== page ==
Hotel / Catering
Fresh talent adds spiceby Grace Chan
Youthful employees tend to expect more than future prospects and financial incentives from their careers. They also want to enjoy their jobs.
For this particular reason, creating a happy working environment is important to retain workers falling into this group, says Yip Yuk-Hong, head of operations, Genki Sushi Hong Kong Ltd.
The sushi chain now operates 34 outlets in Hong Kong, employing an average of more than 30 fulltime and part-time staff each. Like other eateries in the city, the company used to have a relatively high turnover of junior frontline workers.
"Young people change jobs frequently," notes Kathy Lee, human resources and training manager, Genki Sushi. "Their working conditions and relationships with their peers are paramount to them."
The company's human resources personnel therefore devote considerable effort and resources towards organising activities to foster a stronger sense of belonging among staff and to help new recruits to settle in. These include soccer contests, marathons and excursions, as well as special interest classes such as cooking programmes.
Aware that younger employees are attracted by fun activities, the restaurant chain recently invited all its frontline staff to participate in a tea-set menu competition. "Although they know our customers' preferences and eating habits, it can be a challenge to balance cost and food choice," says Ms Lee. "This kind of exercise helps to enhance employees' sense of job ownership."
A caring attitude towards workers also helps to boost staff loyalty. Genki Sushi therefore assigns mentors to advise new recruits, review their performances and help familiarise them with the company.
"We aim to cultivate a transparent corporate culture and communicate frequently with our store managers to ensure that they are clearly informed of our latest policies and strategies," Mr Yip remarks.
Apart from providing competitive salaries and benefits, Genki Sushi also offers frontline staff cash incentives up to the equivalent of a month's salary. "Those stores that meet our operating objectives, including sales targets, mystery-shopper scores and internal store audits, are rewarded. Last year, more than two thirds of our outlets achieved this," explains Mr Yip.
Staff training and development are central to the company's vision. Again, cash incentive schemes are formulated to help with motivating young employees to go the extra mile. In accordance with the systematic training procedures in force at Genki Sushi's Japan headquarters, all new recruits in Hong Kong receive six months of on-the-job training on fundamental kitchen duty and frontline service skills and knowledge.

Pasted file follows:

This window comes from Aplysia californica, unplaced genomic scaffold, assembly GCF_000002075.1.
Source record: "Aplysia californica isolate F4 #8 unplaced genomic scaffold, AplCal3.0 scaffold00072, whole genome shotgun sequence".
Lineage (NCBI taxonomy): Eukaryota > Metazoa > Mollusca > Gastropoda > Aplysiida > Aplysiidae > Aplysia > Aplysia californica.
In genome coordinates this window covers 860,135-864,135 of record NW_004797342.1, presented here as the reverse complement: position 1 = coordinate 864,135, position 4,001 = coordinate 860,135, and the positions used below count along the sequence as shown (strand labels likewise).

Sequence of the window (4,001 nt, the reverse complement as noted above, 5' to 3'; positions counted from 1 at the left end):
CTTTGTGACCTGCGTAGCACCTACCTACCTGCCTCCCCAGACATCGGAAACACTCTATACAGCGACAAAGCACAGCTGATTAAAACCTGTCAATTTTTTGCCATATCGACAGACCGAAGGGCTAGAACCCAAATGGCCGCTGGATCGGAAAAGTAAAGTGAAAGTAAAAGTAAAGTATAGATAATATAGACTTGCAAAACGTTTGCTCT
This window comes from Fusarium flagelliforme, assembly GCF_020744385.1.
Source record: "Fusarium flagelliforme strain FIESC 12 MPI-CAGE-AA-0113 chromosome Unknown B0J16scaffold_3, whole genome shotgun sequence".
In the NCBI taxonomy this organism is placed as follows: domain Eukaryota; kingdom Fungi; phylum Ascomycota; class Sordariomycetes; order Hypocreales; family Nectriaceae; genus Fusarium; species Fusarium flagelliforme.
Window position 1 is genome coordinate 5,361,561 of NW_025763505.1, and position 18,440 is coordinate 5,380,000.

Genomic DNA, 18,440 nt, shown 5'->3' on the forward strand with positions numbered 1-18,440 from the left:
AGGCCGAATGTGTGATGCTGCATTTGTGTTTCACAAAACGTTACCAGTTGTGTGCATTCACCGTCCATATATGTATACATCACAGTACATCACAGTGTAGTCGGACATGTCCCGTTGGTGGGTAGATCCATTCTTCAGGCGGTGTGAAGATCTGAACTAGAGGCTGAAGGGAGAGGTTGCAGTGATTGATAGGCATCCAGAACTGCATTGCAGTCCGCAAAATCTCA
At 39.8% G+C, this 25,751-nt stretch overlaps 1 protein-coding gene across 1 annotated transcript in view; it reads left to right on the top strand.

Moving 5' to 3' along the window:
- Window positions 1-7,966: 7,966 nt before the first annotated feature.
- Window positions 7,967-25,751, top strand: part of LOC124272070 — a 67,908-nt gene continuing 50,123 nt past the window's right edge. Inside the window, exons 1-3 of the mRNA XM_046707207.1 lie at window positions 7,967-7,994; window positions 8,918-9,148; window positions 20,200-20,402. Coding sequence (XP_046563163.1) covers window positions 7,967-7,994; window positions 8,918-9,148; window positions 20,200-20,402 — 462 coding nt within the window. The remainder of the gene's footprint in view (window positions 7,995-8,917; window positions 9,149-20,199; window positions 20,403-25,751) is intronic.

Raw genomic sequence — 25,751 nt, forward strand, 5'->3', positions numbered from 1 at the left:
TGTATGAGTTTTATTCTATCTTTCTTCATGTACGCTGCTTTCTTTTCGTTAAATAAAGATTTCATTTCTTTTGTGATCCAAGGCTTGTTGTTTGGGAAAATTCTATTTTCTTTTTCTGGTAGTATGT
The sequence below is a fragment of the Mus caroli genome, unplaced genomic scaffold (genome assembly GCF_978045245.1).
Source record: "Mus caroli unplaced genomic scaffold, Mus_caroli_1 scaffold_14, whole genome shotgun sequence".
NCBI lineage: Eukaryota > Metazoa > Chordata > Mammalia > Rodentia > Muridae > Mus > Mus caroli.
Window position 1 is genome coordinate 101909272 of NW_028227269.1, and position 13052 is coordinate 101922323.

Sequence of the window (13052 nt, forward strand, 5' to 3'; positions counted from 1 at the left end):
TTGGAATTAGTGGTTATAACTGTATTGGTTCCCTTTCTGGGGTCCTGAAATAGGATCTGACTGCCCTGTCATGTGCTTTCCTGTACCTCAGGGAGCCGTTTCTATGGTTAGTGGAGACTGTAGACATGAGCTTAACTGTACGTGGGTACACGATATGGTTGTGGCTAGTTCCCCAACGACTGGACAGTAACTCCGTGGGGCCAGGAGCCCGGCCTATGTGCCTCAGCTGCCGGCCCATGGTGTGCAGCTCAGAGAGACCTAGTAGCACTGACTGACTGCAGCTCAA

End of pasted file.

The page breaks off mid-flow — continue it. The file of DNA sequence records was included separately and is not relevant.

"Those who successfully complete the first three months of training receive a HK$200 cash coupon," says Ms Lee. "Once they've completed the entire six months, they undergo an internal assessment on both their soft and hard skills. If they pass this, they receive a pay increase of HK$300."
Genki Sushi believes that opportunities for continuous learning and promotion are vital to talent management in the longer term.
"Two thirds of our 60 store managers were promoted from within, and many of them started out as store assistants," says Mr Yip, who was Genki Sushi's very first Hong Kong staff member. "One of our youngest district managers was promoted to her current position nine years after graduation, while another one now manages up to seven stores with nearly 100 staff."
It takes about a year for a shop assistant to move into a supervisory role and another three to five to be promoted to deputy store manager, says Ms Lee. "Becoming a store supervisor is the first step on Genki Sushi's managerial path. Opportunities for promotion depend on individual employees' performance and attitude towards learning and development. Apart from receiving on-the-job training, young supervisors are also coached by district store managers to help them assume greater responsibility over time."
While supervisors are expected to perform daily tasks such as meeting sales targets, monitoring stores' profits and losses, managing the inventory and recruitment, store managers must demonstrate exemplary leadership and time management skills, as well as excellent business sense, in order to be promoted to district manager positions.
"Running a store involves plenty of team management and market sense, which can be stressful, but also satisfying," Mr Yip points out. "People aspiring to enter this profession should be prepared for long working hours and a demanding environment. However, as Genki Sushi continues to expand, we can guarantee that outstanding employees will be rewarded with career development opportunities."
A contented workforce
Taken from Career Times 7 May 2010, B11